White Bread

White Bread

Reliable White Bread (2 compact loaves)


I have mastered many things in the kitchen, however bread has always been a sticking point for me.  I tend to over knead my dough, get carried away with the tactile pleasure of pressing my fingers into the soft dough.... and as a result end up with what can only be described as lovely smelling concrete.

This recipe is from around 1940, commended to me by someone who has bread skills galore.  It works for me, I hope it works for you too.


500 grams bakers 00 flour

1 teaspoon of salt

250mls warm water

1 flat tablespoon of yeast (the dry yeast is fine)

1 teaspoon of sugar

Pre-heat oven to 100°C.


Warm one small and one large mixing bowl in a low oven for about 5 minutes.

In the small bowl, add the yeast, sugar and water to the small bowl and allow the yeast to develop, sitting it in a warm place (not in the oven).

In the large mixing bowl, sift in the flour and add the salt, form a well in the middle, warm in the low oven until the yeast is ready.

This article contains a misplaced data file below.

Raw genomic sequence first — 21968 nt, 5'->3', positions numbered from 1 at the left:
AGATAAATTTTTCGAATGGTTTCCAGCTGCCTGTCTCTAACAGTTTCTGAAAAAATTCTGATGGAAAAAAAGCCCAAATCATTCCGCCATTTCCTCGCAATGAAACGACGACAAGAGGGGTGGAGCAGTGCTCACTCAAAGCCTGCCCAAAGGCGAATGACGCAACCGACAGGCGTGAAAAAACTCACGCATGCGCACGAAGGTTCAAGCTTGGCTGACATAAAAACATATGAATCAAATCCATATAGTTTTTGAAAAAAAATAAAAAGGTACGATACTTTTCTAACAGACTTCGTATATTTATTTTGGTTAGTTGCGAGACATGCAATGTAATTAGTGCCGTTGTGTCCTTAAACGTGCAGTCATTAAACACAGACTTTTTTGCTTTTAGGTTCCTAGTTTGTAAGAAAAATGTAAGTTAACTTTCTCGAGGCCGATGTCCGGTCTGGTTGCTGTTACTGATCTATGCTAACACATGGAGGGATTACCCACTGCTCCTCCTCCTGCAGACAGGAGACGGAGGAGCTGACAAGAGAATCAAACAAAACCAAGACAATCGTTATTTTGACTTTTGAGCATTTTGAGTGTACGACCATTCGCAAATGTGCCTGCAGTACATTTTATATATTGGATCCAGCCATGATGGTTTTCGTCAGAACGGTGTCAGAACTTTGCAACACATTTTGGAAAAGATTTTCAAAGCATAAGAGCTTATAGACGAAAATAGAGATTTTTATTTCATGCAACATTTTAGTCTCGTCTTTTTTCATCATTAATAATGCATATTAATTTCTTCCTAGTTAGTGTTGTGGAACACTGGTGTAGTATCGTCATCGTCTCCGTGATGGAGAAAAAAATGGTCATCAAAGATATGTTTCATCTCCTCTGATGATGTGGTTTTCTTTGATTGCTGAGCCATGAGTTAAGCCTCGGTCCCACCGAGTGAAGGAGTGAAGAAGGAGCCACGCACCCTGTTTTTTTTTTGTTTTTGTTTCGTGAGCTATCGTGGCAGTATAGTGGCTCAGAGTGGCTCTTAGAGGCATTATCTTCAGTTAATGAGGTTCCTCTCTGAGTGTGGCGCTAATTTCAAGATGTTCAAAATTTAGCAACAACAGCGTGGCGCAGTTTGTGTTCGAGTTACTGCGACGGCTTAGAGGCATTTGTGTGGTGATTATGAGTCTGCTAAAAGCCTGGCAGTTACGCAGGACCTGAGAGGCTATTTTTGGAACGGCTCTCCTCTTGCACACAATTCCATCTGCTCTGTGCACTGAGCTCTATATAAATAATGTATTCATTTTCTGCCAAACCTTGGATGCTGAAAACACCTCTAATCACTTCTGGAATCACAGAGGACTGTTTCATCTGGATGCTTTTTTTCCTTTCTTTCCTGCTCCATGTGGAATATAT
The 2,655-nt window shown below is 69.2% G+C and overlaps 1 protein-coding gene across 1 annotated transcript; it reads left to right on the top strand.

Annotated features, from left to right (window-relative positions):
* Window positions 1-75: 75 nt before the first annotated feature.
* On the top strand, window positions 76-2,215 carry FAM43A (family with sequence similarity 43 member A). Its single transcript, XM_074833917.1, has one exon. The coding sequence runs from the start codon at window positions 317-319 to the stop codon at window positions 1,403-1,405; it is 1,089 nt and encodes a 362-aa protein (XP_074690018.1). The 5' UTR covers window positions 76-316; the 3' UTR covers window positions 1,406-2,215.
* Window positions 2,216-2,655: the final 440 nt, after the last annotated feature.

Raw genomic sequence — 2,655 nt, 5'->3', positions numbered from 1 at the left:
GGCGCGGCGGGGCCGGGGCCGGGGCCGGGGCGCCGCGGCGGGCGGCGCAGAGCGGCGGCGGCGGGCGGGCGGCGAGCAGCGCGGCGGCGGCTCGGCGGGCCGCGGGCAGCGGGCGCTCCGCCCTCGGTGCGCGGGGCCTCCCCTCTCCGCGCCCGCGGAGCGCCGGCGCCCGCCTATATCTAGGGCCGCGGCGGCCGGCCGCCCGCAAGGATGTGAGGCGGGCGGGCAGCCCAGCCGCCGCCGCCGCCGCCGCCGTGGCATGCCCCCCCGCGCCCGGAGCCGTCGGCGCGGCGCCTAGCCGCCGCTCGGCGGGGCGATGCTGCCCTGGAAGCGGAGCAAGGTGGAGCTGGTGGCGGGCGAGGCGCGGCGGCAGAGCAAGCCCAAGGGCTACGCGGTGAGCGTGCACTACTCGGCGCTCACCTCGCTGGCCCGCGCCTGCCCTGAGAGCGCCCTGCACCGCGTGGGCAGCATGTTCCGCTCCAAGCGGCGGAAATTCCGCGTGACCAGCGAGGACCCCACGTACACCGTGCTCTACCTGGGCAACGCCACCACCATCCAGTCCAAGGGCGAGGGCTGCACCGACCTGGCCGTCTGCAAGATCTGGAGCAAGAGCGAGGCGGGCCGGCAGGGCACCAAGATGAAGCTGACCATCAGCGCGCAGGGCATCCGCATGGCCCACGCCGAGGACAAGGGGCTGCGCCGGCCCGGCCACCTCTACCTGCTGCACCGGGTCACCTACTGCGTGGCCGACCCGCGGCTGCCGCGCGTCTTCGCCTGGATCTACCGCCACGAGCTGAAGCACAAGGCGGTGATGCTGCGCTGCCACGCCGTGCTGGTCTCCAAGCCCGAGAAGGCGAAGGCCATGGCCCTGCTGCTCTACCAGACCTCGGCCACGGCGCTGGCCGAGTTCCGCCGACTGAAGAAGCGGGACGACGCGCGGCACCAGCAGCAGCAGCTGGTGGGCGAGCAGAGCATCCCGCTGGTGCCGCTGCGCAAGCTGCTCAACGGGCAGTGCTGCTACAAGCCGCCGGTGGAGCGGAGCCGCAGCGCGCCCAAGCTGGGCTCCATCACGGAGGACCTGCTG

Once the yeast is blooming pour the mixture into the flour and mix in well, by hand.  The mixture should be warm, not sticky, but not crumbly either.   Knead for about 5 minutes, then cover the bowl with a clean damp teatowel and leave for an hour to allow the dough to double in size.


Now increase the oven to 200°C.

Turn the risen dough out onto a floured surface, knead again, for about 5 minutes then divide into two loaves and place in well greased, floured and warmed loaf tins.   I have used a small sealed loaf tin with a solid lid which makes a plain but reliable rectangular loaf.  If preferred, score the tops of the loaves, add seeds, oats or just some extra flour to the tops of the loaves.  Leave to prove for a further 30 minutes.

Place in the hot oven and bake for 15 minutes, then reduce heat to around 165°C until the loaves are cooked through.

 White Bread

To test if loaves are done:

- tap the base, it should sound hollow.

- dough should be well risen, no sunken sections

- crust should be crisp and golden brown with a little bit of cracking just starting to appear.


Eat warm with lashings of butter, or store in a dry cool place for fab sandwiches and tremendous toast.